Was the image of the One Nation crowd false?

Matthew Boyle Investigative Reporter
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The One Nation Working Together staff doesn’t think its website — which bears an image of Dr. Martin Luther King, Jr.’s original 1963 March on Washington, overlaid with text thanking attendees and asking them to submit photos and stories from the group’s 10-2-10 rally  — misleads online visitors.

One Nation website staffer Aimee Castenell told The Daily Caller that because she knows the photo is from the 1963 march, she’s doesn’t think it implies anything about the One Nation rally.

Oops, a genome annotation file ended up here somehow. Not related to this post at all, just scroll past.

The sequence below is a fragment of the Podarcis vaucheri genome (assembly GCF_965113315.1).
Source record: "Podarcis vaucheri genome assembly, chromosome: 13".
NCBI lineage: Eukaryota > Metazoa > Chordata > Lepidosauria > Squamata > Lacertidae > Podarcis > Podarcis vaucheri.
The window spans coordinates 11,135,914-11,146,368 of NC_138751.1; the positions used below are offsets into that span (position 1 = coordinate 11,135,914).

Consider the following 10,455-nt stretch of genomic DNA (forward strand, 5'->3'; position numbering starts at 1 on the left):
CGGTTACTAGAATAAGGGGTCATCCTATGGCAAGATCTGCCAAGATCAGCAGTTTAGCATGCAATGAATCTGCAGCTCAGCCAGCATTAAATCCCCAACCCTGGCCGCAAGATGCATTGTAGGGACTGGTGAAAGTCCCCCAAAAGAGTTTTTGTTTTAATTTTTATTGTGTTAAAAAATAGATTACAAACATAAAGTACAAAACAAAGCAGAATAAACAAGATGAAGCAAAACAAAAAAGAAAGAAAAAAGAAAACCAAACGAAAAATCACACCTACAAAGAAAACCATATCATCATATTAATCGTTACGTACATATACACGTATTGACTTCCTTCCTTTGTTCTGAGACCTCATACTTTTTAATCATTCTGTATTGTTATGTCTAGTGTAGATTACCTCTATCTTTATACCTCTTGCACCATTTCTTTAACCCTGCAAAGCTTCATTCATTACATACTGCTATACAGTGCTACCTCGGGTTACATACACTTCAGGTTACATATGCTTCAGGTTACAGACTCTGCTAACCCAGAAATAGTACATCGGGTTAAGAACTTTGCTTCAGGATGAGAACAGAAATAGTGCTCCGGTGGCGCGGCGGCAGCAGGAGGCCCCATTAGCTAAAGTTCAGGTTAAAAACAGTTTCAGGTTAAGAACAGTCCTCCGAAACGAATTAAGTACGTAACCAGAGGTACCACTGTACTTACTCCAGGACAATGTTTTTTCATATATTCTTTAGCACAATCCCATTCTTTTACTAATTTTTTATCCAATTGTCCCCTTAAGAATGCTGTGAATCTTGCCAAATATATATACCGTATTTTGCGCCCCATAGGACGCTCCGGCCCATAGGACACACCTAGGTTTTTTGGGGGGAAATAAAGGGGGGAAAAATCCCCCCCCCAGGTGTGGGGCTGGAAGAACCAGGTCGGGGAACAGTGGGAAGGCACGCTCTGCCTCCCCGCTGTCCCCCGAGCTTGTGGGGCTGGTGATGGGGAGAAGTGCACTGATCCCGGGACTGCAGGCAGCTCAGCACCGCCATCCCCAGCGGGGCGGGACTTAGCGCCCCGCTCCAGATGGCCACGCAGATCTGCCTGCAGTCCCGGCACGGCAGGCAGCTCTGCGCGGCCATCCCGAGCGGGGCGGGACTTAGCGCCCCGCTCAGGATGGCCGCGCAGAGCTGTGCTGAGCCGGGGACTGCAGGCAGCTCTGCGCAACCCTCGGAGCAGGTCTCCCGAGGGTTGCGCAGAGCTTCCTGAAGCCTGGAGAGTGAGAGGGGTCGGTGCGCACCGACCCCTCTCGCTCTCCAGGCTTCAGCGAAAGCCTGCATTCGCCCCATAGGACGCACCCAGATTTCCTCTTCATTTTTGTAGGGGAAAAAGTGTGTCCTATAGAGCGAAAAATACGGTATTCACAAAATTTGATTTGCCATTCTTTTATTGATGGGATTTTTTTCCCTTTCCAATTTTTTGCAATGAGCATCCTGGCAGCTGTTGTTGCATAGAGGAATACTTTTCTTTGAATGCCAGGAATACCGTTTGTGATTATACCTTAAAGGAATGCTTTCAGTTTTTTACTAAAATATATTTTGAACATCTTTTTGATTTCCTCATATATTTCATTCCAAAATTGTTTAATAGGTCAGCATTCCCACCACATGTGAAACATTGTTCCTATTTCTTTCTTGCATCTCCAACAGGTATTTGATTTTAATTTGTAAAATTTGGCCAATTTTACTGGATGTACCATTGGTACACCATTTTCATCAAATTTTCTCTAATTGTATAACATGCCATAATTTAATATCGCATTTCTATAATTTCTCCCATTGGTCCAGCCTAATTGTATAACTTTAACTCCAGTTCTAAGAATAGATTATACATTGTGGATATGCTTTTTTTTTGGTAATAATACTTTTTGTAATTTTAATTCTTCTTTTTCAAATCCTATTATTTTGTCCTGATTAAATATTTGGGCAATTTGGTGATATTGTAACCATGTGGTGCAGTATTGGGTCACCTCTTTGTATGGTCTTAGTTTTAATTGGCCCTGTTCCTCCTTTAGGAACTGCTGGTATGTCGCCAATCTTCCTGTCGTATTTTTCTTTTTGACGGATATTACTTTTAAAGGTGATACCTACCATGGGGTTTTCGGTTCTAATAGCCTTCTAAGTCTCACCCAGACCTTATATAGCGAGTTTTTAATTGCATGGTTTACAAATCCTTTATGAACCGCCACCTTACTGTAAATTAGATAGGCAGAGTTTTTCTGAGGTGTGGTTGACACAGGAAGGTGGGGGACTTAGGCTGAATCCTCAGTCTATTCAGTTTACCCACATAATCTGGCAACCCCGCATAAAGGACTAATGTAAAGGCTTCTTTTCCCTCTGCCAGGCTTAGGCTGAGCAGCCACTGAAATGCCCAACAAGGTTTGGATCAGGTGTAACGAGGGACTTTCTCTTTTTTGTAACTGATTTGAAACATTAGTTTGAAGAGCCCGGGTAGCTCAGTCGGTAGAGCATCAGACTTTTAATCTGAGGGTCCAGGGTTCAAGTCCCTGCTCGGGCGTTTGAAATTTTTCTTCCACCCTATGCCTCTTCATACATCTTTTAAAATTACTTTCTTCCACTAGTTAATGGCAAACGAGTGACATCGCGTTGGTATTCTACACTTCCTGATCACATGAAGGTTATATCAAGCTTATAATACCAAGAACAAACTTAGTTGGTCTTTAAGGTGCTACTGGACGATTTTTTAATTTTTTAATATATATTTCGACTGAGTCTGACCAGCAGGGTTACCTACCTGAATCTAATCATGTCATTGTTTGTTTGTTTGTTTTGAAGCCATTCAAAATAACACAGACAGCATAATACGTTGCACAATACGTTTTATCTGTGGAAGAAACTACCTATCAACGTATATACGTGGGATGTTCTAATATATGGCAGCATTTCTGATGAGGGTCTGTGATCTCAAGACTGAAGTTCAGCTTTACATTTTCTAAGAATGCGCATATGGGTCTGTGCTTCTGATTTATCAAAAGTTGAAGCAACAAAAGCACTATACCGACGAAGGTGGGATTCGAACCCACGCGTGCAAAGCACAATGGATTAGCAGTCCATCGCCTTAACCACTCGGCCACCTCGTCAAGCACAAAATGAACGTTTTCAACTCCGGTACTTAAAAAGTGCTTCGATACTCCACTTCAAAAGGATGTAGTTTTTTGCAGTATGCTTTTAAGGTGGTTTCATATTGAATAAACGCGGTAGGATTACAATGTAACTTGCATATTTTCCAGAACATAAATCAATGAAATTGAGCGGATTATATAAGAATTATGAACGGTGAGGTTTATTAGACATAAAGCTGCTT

“I’m not sure [if it misleads website visitors],” Castenell said in a phone interview. “It’s clear to me.”

Rally spokesperson Flo McAfee told TheDC there must have been a communication breakdown along the line, and that the website will soon update with a new photo from Saturday’s rally.*

“Unfortunately, when you have a huge operation that has a lot of volunteers, the pacing is a little slow,” McAfee said.

The reason to use the photo from the 1963 march, McAfee said, was that the One Nation staff wanted a general photo of a rally on the Mall – and that the photo has been the main image since the website launched.

“That was the signature picture from the beginning,” McAfee said.

As for an “official” crowd size, McAfee told TheDC the sponsoring organizations came out with an estimate of 175,000 people. McAfee said event organizers and crowd-size estimators didn’t, however, break down those estimates by which people came with their unions and which came on their own, or by who paid their own way and who had travel expenses covered by their union.

*One Nation has now updated its website with a picture from Saturday’s rally.